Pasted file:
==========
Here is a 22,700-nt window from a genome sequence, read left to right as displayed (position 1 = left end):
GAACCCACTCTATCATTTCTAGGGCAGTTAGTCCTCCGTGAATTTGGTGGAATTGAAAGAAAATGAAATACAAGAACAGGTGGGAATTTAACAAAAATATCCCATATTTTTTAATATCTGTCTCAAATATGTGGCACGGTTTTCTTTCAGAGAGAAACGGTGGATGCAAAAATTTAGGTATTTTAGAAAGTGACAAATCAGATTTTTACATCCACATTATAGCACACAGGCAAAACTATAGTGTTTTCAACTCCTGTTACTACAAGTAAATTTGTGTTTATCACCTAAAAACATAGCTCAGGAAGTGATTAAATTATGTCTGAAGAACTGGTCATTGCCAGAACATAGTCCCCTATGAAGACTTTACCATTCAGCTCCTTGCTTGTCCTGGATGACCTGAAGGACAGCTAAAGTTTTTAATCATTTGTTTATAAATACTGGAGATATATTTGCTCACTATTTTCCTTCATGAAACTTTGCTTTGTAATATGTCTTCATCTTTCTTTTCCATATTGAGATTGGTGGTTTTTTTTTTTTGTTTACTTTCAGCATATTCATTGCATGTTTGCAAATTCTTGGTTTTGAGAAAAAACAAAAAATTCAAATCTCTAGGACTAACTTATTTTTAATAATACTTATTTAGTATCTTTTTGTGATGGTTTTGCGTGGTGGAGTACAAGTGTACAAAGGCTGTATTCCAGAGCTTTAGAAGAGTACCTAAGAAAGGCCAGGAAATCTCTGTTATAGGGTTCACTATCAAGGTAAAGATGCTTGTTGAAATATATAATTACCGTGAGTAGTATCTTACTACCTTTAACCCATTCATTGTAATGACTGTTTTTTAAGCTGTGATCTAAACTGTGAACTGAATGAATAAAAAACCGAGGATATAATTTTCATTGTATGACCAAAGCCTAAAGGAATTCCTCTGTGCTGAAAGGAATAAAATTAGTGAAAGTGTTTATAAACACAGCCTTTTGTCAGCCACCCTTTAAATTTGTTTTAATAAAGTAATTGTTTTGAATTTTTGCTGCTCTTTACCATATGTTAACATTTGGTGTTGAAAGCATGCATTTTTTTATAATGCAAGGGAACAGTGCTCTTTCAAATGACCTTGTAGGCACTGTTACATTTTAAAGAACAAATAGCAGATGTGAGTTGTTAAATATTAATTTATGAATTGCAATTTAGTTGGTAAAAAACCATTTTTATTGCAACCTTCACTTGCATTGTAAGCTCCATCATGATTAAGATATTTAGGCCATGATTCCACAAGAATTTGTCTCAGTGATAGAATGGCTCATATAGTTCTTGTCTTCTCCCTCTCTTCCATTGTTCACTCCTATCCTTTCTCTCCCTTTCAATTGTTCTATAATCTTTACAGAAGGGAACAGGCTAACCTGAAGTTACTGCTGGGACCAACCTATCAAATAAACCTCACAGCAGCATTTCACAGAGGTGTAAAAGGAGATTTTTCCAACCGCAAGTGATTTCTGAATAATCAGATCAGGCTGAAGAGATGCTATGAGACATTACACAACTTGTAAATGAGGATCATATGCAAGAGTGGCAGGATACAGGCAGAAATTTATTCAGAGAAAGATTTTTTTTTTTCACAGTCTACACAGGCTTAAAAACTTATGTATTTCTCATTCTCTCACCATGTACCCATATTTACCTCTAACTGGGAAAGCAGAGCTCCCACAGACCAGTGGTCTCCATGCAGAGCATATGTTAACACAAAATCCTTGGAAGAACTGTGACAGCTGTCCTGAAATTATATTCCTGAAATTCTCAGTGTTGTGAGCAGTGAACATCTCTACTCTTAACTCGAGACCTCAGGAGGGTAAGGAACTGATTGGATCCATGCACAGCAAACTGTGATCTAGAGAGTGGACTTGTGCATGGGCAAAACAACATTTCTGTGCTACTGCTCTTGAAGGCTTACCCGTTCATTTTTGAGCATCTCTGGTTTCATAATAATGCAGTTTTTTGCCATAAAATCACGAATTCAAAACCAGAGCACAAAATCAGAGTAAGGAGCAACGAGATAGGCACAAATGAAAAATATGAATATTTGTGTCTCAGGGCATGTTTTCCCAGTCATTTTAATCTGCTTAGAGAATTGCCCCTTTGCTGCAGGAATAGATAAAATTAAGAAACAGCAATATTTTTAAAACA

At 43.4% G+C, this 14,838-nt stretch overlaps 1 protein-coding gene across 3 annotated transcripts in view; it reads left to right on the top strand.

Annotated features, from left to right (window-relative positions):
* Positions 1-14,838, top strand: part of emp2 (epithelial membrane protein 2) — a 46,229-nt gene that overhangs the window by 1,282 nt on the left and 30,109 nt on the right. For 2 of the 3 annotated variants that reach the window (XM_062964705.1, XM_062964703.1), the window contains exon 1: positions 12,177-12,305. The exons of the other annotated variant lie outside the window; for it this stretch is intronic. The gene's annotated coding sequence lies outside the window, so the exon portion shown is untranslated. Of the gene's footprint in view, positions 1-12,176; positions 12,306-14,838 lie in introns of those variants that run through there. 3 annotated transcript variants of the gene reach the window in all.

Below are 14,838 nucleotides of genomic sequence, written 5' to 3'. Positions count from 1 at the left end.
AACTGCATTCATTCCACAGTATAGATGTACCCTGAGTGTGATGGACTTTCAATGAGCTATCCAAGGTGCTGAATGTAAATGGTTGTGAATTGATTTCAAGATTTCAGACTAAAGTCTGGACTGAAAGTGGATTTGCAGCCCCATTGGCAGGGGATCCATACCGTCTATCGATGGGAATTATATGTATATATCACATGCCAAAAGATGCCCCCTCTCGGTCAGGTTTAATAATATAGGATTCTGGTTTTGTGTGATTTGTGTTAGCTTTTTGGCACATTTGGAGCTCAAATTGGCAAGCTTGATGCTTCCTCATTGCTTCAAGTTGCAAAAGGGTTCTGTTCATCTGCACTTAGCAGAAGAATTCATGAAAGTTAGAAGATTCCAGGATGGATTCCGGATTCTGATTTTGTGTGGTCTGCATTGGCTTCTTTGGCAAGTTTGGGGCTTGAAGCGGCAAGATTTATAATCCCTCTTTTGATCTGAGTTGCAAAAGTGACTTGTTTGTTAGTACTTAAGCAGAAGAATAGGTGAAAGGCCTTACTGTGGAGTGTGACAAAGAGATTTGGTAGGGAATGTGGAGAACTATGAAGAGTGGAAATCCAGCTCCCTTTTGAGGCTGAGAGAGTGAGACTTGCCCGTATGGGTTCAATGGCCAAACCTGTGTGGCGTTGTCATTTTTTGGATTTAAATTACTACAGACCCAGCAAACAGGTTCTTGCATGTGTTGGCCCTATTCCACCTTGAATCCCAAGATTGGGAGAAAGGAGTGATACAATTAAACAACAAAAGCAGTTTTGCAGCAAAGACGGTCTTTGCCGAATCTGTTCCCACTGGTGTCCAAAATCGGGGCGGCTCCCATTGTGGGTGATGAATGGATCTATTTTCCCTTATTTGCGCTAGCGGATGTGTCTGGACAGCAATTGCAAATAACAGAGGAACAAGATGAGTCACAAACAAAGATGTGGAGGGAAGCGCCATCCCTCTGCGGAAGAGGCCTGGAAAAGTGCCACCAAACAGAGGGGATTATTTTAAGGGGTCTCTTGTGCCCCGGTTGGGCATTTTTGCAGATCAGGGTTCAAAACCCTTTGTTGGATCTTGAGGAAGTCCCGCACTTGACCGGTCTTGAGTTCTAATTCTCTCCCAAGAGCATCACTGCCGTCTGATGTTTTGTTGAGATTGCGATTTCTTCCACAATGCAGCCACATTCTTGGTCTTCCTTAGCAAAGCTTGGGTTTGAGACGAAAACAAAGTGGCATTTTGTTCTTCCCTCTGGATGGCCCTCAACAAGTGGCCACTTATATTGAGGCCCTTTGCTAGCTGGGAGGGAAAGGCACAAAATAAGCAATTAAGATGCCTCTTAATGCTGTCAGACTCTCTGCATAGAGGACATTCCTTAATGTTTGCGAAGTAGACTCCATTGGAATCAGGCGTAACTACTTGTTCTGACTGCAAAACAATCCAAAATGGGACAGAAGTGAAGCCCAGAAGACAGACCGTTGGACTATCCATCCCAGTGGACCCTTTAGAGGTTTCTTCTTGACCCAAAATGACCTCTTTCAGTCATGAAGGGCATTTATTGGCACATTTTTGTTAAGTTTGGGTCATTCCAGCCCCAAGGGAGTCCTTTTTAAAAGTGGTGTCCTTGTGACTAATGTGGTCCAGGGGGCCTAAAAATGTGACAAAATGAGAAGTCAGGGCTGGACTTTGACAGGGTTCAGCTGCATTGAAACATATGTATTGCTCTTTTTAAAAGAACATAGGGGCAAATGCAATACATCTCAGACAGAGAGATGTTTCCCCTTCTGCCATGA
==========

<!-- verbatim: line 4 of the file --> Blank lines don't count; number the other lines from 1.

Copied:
Annotated features, from left to right (window-relative positions):